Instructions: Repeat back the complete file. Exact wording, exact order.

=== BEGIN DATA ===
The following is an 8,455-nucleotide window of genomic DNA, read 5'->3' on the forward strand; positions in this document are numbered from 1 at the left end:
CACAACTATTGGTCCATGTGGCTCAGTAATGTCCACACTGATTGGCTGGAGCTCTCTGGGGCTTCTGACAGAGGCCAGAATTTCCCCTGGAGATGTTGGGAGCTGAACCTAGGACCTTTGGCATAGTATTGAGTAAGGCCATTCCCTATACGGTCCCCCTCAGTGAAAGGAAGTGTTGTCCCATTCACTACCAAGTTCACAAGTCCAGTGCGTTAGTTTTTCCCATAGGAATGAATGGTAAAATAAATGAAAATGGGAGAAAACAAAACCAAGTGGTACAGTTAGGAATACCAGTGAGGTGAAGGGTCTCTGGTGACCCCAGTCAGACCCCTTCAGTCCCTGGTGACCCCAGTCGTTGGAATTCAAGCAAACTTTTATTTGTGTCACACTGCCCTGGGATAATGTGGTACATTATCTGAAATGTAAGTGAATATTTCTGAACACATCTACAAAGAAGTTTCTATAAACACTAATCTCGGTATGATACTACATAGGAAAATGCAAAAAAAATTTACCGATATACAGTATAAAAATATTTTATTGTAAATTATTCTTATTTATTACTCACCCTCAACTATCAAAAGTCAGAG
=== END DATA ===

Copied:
The following is an 8,455-nucleotide window of genomic DNA, read 5'->3' on the forward strand; positions in this document are numbered from 1 at the left end:
CACAACTATTGGTCCATGTGGCTCAGTAATGTCCACACTGATTGGCTGGAGCTCTCTGGGGCTTCTGACAGAGGCCAGAATTTCCCCTGGAGATGTTGGGAGCTGAACCTAGGACCTTTGGCATAGTATTGAGTAAGGCCATTCCCTATACGGTCCCCCTCAGTGAAAGGAAGTGTTGTCCCATTCACTACCAAGTTCACAAGTCCAGTGCGTTAGTTTTTCCCATAGGAATGAATGGTAAAATAAATGAAAATGGGAGAAAACAAAACCAAGTGGTACAGTTAGGAATACCAGTGAGGTGAAGGGTCTCTGGTGACCCCAGTCAGACCCCTTCAGTCCCTGGTGACCCCAGTCGTTGGAATTCAAGCAAACTTTTATTTGTGTCACACTGCCCTGGGATAATGTGGTACATTATCTGAAATGTAAGTGAATATTTCTGAACACATCTACAAAGAAGTTTCTATAAACACTAATCTCGGTATGATACTACATAGGAAAATGCAAAAAAAATTTACCGATATACAGTATAAAAATATTTTATTGTAAATTATTCTTATTTATTACTCACCCTCAACTATCAAAAGTCAGAG